“Let me get this straight. You thought Dreadstar might beat us… Which I doubt… So you got a weapon to beat him… And now you want us to beat the weapon that was supposed to beat the man who could supposedly beat us.”
After last issue’s return of the sword of power, this is the build-up issue as Dreadstar and company go looking for allies to fight Palafox and Junior (I love that that is his name), Palafox plots against Junior, considering him a liability and threat (and batshit crazy), and Junior finally gives himself over to the sword of control having learned that Dreadstar is alive (and, so must Iron Angel be alive as well). It’s a set up issue, a strong one, though. It’s a condensed version of issues 26-28/29 or so of Dreadstar in many ways.
The main element that Peter David takes from Jim Starlin’s issues where things shifted away from the Instrumentality and towards Dreadstar and company is the reversal of enemies and allies. Part of what made things shift in favour of Dreadstar was the revelation that Oedi was undercover as Mezlo, Ultraviolet has switched sides, Oedi brought over Mezlo’s assistant, and the ‘traitor’ was actually just a tracking device in Syzygy’s earpiece. Here, the schism between Palafox and Junior grows, Dreadstar and company capture Palafox’s scientist that turned Teuton against them, Palafox’s own people question his judgment, Debardinis learns that Palafix killed his son and reveals that he’s been sheltering Rok from his father, and Junior is revealed to be the living incarnation of the Twelve Gods of the Instrumentality. It’s a lot of plot points and reversals/reveals.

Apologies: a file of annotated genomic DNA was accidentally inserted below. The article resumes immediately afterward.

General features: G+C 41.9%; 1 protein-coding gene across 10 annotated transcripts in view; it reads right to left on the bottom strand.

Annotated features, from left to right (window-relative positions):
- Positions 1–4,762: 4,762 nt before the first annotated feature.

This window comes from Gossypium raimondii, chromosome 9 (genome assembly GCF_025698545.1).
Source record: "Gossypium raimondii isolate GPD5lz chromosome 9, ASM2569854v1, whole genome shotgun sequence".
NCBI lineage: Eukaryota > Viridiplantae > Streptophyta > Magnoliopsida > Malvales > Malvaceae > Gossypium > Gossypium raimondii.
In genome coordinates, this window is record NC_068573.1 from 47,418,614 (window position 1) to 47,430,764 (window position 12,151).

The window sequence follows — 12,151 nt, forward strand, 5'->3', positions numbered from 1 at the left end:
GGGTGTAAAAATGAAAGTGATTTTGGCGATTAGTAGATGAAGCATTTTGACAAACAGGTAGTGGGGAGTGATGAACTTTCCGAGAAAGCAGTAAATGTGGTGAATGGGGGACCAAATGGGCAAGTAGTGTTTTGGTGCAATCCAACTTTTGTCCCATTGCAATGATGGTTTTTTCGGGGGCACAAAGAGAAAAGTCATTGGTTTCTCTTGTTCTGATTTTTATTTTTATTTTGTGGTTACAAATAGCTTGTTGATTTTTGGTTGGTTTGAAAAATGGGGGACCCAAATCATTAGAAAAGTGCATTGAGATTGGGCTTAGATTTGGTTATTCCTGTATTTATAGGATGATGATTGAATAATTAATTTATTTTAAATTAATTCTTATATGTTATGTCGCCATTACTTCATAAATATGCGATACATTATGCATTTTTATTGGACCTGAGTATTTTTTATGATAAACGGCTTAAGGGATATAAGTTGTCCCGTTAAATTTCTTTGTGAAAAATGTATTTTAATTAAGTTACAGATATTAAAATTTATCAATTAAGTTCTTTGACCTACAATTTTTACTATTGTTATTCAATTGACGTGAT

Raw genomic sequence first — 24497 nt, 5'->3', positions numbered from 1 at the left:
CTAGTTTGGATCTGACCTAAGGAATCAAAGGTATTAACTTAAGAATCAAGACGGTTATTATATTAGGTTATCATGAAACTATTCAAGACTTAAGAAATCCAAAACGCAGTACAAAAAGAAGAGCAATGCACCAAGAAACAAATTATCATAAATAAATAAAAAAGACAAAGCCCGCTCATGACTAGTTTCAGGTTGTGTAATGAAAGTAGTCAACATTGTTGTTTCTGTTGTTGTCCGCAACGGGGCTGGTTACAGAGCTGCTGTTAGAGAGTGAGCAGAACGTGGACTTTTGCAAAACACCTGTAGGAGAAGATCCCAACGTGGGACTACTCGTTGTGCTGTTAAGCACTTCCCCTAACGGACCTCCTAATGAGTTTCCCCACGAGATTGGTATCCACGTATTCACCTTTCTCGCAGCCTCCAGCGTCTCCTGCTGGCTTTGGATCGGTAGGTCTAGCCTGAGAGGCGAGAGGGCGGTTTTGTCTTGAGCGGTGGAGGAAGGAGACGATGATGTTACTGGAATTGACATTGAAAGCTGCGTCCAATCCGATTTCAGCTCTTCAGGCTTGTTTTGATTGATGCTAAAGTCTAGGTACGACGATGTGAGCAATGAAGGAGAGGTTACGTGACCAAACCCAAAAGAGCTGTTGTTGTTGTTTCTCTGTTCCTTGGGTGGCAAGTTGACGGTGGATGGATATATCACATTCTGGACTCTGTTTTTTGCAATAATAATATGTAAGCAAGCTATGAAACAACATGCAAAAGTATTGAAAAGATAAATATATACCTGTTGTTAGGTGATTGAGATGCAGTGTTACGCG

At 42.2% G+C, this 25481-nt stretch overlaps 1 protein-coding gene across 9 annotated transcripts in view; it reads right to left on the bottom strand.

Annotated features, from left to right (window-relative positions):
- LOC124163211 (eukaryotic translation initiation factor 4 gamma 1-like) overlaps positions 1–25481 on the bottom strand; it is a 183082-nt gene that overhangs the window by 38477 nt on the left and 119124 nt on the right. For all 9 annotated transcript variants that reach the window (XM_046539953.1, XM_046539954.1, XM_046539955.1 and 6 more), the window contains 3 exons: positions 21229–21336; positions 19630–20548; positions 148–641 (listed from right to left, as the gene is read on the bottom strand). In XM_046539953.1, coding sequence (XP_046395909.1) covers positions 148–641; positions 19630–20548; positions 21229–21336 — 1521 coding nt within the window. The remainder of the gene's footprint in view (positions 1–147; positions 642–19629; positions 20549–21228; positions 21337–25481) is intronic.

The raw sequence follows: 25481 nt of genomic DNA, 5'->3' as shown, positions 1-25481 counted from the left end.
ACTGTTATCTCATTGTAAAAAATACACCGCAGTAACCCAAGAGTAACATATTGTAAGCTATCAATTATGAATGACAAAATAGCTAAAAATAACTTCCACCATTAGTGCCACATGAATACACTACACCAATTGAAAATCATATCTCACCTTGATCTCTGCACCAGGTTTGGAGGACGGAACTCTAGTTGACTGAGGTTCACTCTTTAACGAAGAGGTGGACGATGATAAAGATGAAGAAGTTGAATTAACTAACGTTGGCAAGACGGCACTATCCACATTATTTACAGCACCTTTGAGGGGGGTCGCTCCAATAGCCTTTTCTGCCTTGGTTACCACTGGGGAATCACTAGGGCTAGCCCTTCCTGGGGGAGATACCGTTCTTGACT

What’s probably the most surprising thing about all of those reversals and reveals is that they all make sense. There’s very little in this issue that stands out as not making any sense, which is a credit to the subtle groundwork done by David over the course of his run. Some of these were obvious payoffs that surprised few, while others came out of nowhere to a degree (Junior’s identity) but cause that “Of course! How could I not see it?!?” type of reaction. The pacing of this issue is one where the excitement level escalates towards that final splash page reveal of Junior, the perfect bridge between Vanth getting the sword back and that reveal.
The only thing that doesn’t work for me is the reveal that Debardinis has had Rok and not killed him. He believed that Rok’s emissary killed his son on Rok’s orders and vowed lethal vengeance against him. That Rok survived his fight with Palafox and, then, was captured by Debardinis and not killed has never seemed fitting with the way that David has set up the characters and their relationships with one another. It’s the one reveal that falls flat because it breaks from the text of the book. What’s odd is how unnecessary it seems, even knowing what comes after this issue. In an issue full of logical moments like this, to throw in one that makes little sense with no strong payoff down the line is a little baffling. But, it’s also so minor that it doesn’t slow the issue down at all either.
This issue also features Steve Epting doing a fill-in and his best Steve Rude impression. Oddly enough, seeing Epting do a pretty decent Rude impression makes me like him more as an artist. He’s shown a surprisingly wide ranges of styles over his career. It’s just odd to see his art look like this when his latter work didn’t have many of the superficial elements of this style.
And, fun fact: DC senior editor Matt Idelson seems to be the person who won the letter column contest as the first to guess Junior’s true identity… It’s the second-best letter column appearance after that issue where David Lapham had a letter begging for the book to shift to a monthly release schedule.
Tomorrow: big fight.
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